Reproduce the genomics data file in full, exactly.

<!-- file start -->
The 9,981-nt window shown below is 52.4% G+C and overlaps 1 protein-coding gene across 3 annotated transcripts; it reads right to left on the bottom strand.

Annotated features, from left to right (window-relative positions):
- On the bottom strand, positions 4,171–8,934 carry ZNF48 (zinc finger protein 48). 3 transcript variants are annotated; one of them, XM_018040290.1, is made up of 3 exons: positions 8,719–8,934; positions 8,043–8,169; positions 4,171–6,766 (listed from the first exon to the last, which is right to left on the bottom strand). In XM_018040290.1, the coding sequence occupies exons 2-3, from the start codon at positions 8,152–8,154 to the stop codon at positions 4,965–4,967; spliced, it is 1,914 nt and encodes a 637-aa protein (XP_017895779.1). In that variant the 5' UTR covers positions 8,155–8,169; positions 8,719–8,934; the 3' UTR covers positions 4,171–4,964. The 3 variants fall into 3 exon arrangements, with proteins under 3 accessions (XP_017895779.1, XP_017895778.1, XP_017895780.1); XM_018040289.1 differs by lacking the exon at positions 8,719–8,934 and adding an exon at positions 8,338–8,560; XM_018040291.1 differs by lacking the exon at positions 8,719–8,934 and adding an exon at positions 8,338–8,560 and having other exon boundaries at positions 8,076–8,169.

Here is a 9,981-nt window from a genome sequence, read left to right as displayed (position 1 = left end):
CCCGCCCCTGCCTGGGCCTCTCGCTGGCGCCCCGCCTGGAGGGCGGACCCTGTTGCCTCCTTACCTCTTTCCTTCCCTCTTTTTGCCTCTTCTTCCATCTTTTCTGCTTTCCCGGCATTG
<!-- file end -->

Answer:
The 9,981-nt window shown below is 52.4% G+C and overlaps 1 protein-coding gene across 3 annotated transcripts; it reads right to left on the bottom strand.

Annotated features, from left to right (window-relative positions):
- On the bottom strand, positions 4,171–8,934 carry ZNF48 (zinc finger protein 48). 3 transcript variants are annotated; one of them, XM_018040290.1, is made up of 3 exons: positions 8,719–8,934; positions 8,043–8,169; positions 4,171–6,766 (listed from the first exon to the last, which is right to left on the bottom strand). In XM_018040290.1, the coding sequence occupies exons 2-3, from the start codon at positions 8,152–8,154 to the stop codon at positions 4,965–4,967; spliced, it is 1,914 nt and encodes a 637-aa protein (XP_017895779.1). In that variant the 5' UTR covers positions 8,155–8,169; positions 8,719–8,934; the 3' UTR covers positions 4,171–4,964. The 3 variants fall into 3 exon arrangements, with proteins under 3 accessions (XP_017895779.1, XP_017895778.1, XP_017895780.1); XM_018040289.1 differs by lacking the exon at positions 8,719–8,934 and adding an exon at positions 8,338–8,560; XM_018040291.1 differs by lacking the exon at positions 8,719–8,934 and adding an exon at positions 8,338–8,560 and having other exon boundaries at positions 8,076–8,169.

Here is a 9,981-nt window from a genome sequence, read left to right as displayed (position 1 = left end):
CCCGCCCCTGCCTGGGCCTCTCGCTGGCGCCCCGCCTGGAGGGCGGACCCTGTTGCCTCCTTACCTCTTTCCTTCCCTCTTTTTGCCTCTTCTTCCATCTTTTCTGCTTTCCCGGCATTG